Wasps form the suborder Apocrita of the order Hymenoptera, and there are over 100,000 species in the mentioned order, making the wasp a diverse species.
They are considered a nuisance in human environments and have a bad reputation that may not reflect the behavior of every member of the team.
There are those that buzz, sting and move in groups, and there are the solitary, peaceful ones that do not harm people.
Even the stinging wasps have more pros than cons as they protect agricultural products, contributing to the ecosystem.
Let’s take a deeper look into this insect.
- Kingdom: Animalia
- Phylum: Arthropoda
- Class: Insecta
- Order: Hymenoptera
- Suborder: Apocrita
- Scientific Name: Hymenoptera
- Size: Up to 1.5 inches
- Venom/Poison: Yes
- Skin Type: Shell
- Habitat: Meadows, forests, rock faces
- Range: Worldwide
- Diet: Omnivore
- Life span: 12 days to 1 year
- Life Cycle: 2 to 3 days
- Conservation status: Least Concern
5 Interesting Facts About Wasps
1. There are two types of wasps
Wasps can be classified into two categories: social and solitary. The social ones lives in colonies spearheaded by a queen, who rears worker females in a nest. There are like a thousand species of social wasps, including the yellow jacket and the hornet.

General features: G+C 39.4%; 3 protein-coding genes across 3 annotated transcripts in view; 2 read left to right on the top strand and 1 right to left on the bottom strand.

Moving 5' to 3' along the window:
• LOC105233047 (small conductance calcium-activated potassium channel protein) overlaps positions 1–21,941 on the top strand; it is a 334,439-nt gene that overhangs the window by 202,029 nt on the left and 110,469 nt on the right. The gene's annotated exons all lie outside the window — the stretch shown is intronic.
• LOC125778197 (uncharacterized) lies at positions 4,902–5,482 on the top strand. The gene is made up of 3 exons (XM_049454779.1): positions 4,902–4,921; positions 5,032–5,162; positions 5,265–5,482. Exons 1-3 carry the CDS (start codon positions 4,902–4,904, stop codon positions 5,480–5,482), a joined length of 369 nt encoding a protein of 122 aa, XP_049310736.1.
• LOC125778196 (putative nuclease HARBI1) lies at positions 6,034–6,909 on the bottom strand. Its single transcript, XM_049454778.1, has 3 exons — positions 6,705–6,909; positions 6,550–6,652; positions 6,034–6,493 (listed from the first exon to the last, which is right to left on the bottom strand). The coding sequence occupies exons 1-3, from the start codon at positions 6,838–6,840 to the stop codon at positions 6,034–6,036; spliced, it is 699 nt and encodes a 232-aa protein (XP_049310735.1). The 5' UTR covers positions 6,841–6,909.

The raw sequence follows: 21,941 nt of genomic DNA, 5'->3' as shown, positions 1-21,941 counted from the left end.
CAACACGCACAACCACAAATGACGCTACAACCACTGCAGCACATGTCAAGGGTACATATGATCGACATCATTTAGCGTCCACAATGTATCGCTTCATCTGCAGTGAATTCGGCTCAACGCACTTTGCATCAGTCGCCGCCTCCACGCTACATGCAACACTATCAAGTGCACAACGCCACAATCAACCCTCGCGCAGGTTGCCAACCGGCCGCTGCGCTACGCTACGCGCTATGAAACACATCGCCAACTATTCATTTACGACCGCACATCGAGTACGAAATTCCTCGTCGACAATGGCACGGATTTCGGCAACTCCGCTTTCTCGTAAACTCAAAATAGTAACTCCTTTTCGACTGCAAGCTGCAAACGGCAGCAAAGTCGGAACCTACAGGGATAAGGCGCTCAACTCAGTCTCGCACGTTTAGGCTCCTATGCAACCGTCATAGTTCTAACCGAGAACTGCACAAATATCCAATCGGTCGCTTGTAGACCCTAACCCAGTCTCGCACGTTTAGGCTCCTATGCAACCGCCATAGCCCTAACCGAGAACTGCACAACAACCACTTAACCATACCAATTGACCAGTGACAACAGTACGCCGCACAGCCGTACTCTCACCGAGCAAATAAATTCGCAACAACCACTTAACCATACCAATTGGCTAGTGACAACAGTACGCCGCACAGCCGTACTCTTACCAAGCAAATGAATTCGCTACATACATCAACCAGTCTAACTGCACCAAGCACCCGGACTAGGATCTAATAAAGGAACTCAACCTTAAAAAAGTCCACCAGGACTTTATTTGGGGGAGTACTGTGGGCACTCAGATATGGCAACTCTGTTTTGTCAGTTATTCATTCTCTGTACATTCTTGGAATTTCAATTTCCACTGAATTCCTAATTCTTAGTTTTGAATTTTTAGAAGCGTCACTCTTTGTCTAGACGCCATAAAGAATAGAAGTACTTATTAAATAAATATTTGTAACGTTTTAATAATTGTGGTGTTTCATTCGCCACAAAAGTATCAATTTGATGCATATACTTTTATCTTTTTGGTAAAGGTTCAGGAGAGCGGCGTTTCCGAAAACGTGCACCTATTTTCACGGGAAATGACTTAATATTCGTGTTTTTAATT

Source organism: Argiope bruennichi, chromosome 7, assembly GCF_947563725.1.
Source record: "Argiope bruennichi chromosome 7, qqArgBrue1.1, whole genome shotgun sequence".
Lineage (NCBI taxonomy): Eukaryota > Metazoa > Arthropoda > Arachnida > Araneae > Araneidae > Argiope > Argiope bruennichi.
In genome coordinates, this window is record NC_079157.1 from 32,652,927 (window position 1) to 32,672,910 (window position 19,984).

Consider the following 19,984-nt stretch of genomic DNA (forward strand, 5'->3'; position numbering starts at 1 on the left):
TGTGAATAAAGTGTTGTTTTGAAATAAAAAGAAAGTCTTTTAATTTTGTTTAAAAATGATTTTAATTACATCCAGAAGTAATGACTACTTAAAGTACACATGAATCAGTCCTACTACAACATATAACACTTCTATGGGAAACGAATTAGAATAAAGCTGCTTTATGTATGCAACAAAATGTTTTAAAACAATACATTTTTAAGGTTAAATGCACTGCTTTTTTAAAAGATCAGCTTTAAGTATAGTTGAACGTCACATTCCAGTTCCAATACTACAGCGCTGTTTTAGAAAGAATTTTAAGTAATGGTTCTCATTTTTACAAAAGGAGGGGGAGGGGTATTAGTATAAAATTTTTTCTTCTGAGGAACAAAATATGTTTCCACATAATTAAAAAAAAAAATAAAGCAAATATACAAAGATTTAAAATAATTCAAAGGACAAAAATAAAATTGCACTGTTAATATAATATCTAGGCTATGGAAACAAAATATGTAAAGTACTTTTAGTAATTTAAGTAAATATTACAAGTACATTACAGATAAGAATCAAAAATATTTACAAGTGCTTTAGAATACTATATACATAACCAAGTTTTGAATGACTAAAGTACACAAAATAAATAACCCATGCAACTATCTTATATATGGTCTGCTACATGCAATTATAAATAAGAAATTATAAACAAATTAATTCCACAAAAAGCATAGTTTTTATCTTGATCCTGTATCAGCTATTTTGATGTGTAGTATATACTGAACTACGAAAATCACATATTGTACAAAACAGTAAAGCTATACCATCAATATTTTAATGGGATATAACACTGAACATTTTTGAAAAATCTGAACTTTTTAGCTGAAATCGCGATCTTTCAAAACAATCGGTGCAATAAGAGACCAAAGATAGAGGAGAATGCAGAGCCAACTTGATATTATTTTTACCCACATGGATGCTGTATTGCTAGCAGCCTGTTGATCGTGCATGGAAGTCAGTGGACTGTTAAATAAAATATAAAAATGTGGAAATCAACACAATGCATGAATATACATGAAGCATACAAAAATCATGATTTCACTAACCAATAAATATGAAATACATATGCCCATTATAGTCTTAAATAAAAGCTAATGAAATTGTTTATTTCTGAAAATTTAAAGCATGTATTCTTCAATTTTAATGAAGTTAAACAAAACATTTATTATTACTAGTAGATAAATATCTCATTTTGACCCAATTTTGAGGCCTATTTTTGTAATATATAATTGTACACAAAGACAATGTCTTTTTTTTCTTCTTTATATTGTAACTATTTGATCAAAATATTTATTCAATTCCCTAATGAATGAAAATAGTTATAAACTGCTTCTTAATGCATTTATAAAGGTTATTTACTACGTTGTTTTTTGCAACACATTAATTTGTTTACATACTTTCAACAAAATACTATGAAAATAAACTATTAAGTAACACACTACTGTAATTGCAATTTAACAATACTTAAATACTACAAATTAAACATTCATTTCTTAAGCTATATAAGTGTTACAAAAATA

The solitary individual has the majority number of species, with big ones like the cicada killers and the tarantula hawk being part of the group. These folks do not live in colonies but fly and live alone.
2. Wasps can attack repeatedly
Ever wondered why wasps are feared? If you’ve never had an encounter with the social kind, you may not realize why.
When someone (human or animal) disturbs a colony, be sure that they will attack en masse. Their stingers are not barbed like bees, which means they can sting repeatedly.
Even worse, wasps release pheromones to alert others on their team that there’s ‘danger’. The pheromones make others aggressive, so if you get attacked by these insects, you might be battling with an increasing number of stingers.
3. The tarantula hawk is the biggest in the world
The title of the biggest wasp in the world goes to the tarantula hawk, and despite its name, it isn’t a hawk.
It was given this name because it preys on tarantulas. It reaches 2.7 inches in length with wingspans that get up to 4.5 inches.